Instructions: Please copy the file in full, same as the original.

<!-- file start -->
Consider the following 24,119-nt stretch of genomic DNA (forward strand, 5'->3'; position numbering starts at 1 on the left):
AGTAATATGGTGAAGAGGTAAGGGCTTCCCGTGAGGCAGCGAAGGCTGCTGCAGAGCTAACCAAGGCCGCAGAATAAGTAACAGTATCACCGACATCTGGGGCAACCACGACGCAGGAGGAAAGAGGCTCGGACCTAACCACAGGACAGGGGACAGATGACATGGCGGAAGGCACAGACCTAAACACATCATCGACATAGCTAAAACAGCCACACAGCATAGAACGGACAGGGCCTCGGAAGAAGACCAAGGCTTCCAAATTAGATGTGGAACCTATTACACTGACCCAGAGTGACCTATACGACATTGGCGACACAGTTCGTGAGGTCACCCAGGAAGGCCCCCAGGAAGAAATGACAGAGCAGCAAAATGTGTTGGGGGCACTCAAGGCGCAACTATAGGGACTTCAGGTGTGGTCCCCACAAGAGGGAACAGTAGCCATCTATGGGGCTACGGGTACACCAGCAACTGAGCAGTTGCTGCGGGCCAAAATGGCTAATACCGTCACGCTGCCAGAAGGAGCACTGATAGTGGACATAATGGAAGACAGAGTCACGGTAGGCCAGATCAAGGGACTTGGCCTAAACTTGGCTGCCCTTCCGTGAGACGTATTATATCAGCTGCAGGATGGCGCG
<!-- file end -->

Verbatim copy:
Consider the following 24,119-nt stretch of genomic DNA (forward strand, 5'->3'; position numbering starts at 1 on the left):
AGTAATATGGTGAAGAGGTAAGGGCTTCCCGTGAGGCAGCGAAGGCTGCTGCAGAGCTAACCAAGGCCGCAGAATAAGTAACAGTATCACCGACATCTGGGGCAACCACGACGCAGGAGGAAAGAGGCTCGGACCTAACCACAGGACAGGGGACAGATGACATGGCGGAAGGCACAGACCTAAACACATCATCGACATAGCTAAAACAGCCACACAGCATAGAACGGACAGGGCCTCGGAAGAAGACCAAGGCTTCCAAATTAGATGTGGAACCTATTACACTGACCCAGAGTGACCTATACGACATTGGCGACACAGTTCGTGAGGTCACCCAGGAAGGCCCCCAGGAAGAAATGACAGAGCAGCAAAATGTGTTGGGGGCACTCAAGGCGCAACTATAGGGACTTCAGGTGTGGTCCCCACAAGAGGGAACAGTAGCCATCTATGGGGCTACGGGTACACCAGCAACTGAGCAGTTGCTGCGGGCCAAAATGGCTAATACCGTCACGCTGCCAGAAGGAGCACTGATAGTGGACATAATGGAAGACAGAGTCACGGTAGGCCAGATCAAGGGACTTGGCCTAAACTTGGCTGCCCTTCCGTGAGACGTATTATATCAGCTGCAGGATGGCGCG